Howley Hall 118
Ph.D. - Folklore and Anthropology Indiana University
Mintzi has a dual PhD (Folklore and Anthropology) from Indiana University-Bloomington (IUB). Her research and teaching addresses issues of youth culture, cultural continuity and transformation, performance of rituals and festivals, performance of indigenous identity, and vernacular cultural practices in the Americas. Since 2005, she has conducted research on the P’urhépecha culture of Michoacán, México, spending most of her time in the community of Santo Santiago de Angahuan. She has published articles on the indigenous rock movement in Mexico, indigenous popular culture, and the use of food as decorations.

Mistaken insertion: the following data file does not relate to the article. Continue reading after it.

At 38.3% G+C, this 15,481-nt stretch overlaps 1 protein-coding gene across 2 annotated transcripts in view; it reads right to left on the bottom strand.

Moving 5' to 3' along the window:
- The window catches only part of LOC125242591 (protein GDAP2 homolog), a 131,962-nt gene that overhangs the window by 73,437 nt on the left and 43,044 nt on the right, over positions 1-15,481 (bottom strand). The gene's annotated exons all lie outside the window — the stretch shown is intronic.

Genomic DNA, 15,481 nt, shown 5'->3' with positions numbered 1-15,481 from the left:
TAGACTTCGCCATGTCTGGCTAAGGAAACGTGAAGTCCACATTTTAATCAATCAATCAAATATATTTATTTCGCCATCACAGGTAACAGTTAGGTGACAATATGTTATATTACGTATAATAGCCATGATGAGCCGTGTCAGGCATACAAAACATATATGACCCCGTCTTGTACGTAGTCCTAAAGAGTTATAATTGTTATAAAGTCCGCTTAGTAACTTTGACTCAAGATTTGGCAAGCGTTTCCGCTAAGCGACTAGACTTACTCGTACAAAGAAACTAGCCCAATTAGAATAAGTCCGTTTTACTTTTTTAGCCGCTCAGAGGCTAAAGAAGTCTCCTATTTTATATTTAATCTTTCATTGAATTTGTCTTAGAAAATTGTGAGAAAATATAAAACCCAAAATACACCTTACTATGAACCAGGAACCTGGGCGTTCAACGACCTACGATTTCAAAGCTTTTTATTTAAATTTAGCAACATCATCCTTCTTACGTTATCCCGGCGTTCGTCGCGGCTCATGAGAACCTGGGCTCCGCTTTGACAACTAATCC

Area(s) of Expertise:
Socio-Cultural Anthropology, Folklore Studies, Latin/o American Studies, Youth Cultures, Decolonial and Postcolonial Studies.
I believe in the possibilities of education as a creative, constructive process. I strive to generate an inclusive, inquisitive classroom space in which each class member can question and contribute to the understanding of abstract concepts such as community, identity, and culture.
Martinez-Rivera, M. From Rituals to Popular Culture: Indigenous Youth and the Transformation of Indigenous Cultures .
Otero, S. Martinez-Rivera, M. Critical Folkloristics: Critical and Ethical Approaches for the 21st Century. .
Otero, S. Martinez-Rivera, M. Introduction .
Martinez-Rivera, M. (2018) (Re)Imagining Indigenous Popular Culture.
Martinez-Rivera, M. “Conducting Research in a Conflict Zone: Cultural Practices, Drug Wars and State Violence in Michoacán, México” .
Martinez-Rivera, M. (2014) ‘De El Costumbre al Rock’: Rock Indígena and Being Indigenous in 21st Century Mexico. Journal of Latin American and Caribbean Ethnic Studies.(9), 272-292.